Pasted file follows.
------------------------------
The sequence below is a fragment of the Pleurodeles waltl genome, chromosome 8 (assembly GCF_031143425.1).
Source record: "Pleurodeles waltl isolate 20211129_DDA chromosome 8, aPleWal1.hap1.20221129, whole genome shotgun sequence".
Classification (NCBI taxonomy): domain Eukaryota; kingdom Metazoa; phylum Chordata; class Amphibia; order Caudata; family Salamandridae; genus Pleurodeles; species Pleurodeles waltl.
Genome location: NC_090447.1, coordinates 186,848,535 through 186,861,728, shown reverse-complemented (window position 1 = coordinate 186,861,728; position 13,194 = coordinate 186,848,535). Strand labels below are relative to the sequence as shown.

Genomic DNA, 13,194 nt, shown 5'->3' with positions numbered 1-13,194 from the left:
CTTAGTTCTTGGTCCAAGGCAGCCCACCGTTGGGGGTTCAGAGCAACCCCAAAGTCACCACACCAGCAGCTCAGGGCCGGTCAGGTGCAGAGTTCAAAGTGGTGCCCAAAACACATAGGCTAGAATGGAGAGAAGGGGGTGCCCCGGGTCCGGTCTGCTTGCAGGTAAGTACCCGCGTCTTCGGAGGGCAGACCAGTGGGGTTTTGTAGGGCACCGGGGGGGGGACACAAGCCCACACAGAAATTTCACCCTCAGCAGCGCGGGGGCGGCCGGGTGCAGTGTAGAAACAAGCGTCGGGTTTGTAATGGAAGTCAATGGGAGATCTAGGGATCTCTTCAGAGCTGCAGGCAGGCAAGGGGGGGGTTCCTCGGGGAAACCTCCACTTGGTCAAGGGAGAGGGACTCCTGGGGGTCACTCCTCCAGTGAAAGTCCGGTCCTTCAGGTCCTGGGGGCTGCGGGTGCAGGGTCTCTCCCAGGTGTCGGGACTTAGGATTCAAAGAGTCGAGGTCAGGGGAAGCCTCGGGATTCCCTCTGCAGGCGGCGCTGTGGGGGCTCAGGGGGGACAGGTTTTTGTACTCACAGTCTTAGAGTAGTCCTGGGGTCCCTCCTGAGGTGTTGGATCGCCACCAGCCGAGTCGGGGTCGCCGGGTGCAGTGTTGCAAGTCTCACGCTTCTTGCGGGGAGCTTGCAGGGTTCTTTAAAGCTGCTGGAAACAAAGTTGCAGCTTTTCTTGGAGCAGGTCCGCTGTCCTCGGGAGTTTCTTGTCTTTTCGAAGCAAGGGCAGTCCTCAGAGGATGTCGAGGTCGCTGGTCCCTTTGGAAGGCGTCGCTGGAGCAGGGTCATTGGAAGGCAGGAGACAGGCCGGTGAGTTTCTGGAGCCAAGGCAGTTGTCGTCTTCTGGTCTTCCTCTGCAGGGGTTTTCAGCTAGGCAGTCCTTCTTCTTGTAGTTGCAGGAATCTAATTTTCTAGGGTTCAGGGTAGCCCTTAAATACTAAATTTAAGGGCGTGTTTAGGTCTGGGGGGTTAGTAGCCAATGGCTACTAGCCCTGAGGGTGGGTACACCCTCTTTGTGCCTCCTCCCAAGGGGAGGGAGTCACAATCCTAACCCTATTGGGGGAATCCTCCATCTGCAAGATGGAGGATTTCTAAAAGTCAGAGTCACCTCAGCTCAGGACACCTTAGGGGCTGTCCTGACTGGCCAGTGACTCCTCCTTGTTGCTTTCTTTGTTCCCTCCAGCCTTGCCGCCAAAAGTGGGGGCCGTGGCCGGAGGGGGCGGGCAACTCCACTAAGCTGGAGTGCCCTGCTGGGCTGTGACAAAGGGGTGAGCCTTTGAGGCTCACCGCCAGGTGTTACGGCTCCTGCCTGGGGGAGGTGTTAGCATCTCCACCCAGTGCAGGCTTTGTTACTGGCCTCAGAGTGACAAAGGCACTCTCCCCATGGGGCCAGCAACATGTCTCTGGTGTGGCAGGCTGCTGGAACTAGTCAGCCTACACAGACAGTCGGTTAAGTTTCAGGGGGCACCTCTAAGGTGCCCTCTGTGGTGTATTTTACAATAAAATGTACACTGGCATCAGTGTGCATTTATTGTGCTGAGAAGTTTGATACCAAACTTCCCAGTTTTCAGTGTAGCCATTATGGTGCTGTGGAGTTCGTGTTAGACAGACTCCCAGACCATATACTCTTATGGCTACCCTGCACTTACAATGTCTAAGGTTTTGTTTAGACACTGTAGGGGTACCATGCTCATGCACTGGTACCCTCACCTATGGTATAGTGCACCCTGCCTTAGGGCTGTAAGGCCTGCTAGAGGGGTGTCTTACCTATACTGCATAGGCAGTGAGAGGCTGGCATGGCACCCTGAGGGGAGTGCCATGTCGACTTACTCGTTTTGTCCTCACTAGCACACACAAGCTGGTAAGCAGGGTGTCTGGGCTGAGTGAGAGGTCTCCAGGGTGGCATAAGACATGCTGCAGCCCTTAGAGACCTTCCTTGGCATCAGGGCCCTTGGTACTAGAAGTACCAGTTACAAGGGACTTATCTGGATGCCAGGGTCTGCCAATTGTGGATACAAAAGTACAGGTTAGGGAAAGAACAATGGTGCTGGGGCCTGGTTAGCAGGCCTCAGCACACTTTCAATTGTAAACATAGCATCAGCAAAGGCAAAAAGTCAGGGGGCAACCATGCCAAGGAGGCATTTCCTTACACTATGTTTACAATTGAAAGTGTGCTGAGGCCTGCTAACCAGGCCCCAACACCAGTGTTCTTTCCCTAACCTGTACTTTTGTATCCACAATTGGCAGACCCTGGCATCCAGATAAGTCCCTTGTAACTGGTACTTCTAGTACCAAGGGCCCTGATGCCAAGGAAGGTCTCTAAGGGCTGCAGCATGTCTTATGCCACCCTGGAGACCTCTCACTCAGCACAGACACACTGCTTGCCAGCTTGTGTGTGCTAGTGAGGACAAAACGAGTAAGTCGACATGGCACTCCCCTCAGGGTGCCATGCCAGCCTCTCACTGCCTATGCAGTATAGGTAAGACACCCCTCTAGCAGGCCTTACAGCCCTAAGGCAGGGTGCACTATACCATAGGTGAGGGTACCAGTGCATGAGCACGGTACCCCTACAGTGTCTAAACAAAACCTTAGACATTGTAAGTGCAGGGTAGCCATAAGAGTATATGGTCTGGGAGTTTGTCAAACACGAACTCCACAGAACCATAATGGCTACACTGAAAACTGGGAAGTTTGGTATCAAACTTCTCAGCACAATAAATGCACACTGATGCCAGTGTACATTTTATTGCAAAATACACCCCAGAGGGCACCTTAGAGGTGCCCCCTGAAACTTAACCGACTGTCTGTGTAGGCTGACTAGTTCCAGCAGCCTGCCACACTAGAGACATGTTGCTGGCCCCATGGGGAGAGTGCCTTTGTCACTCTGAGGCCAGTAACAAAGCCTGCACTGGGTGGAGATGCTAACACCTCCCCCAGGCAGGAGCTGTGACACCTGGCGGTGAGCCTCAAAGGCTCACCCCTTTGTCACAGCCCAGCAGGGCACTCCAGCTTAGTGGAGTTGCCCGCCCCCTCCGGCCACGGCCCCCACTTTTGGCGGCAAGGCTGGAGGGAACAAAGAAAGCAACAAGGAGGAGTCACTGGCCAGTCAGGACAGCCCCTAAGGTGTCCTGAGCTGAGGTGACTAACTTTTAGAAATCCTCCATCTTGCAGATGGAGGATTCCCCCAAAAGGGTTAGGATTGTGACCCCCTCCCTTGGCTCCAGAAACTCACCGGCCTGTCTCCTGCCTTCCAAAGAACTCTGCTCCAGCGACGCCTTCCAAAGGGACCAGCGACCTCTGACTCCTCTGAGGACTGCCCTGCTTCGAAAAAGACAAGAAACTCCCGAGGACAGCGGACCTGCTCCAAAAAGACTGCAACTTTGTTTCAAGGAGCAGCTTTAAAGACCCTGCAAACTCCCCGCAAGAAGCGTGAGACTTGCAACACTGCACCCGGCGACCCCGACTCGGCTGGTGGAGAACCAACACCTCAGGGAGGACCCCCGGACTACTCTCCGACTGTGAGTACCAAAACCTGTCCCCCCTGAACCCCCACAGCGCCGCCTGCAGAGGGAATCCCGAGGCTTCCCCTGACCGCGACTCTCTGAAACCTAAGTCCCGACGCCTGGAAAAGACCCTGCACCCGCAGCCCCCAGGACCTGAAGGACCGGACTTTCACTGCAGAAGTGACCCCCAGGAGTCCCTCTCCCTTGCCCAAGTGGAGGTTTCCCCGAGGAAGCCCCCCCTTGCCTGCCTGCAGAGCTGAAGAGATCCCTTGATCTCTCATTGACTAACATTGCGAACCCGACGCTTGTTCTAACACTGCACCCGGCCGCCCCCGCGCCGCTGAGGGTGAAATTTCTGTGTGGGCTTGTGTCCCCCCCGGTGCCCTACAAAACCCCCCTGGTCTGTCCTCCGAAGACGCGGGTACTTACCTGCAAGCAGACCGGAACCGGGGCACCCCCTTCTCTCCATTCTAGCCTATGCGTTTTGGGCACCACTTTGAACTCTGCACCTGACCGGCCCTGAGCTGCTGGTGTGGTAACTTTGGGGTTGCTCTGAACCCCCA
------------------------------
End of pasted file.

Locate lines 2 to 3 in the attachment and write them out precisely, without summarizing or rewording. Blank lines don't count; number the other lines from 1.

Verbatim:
Source record: "Pleurodeles waltl isolate 20211129_DDA chromosome 8, aPleWal1.hap1.20221129, whole genome shotgun sequence".
Classification (NCBI taxonomy): domain Eukaryota; kingdom Metazoa; phylum Chordata; class Amphibia; order Caudata; family Salamandridae; genus Pleurodeles; species Pleurodeles waltl.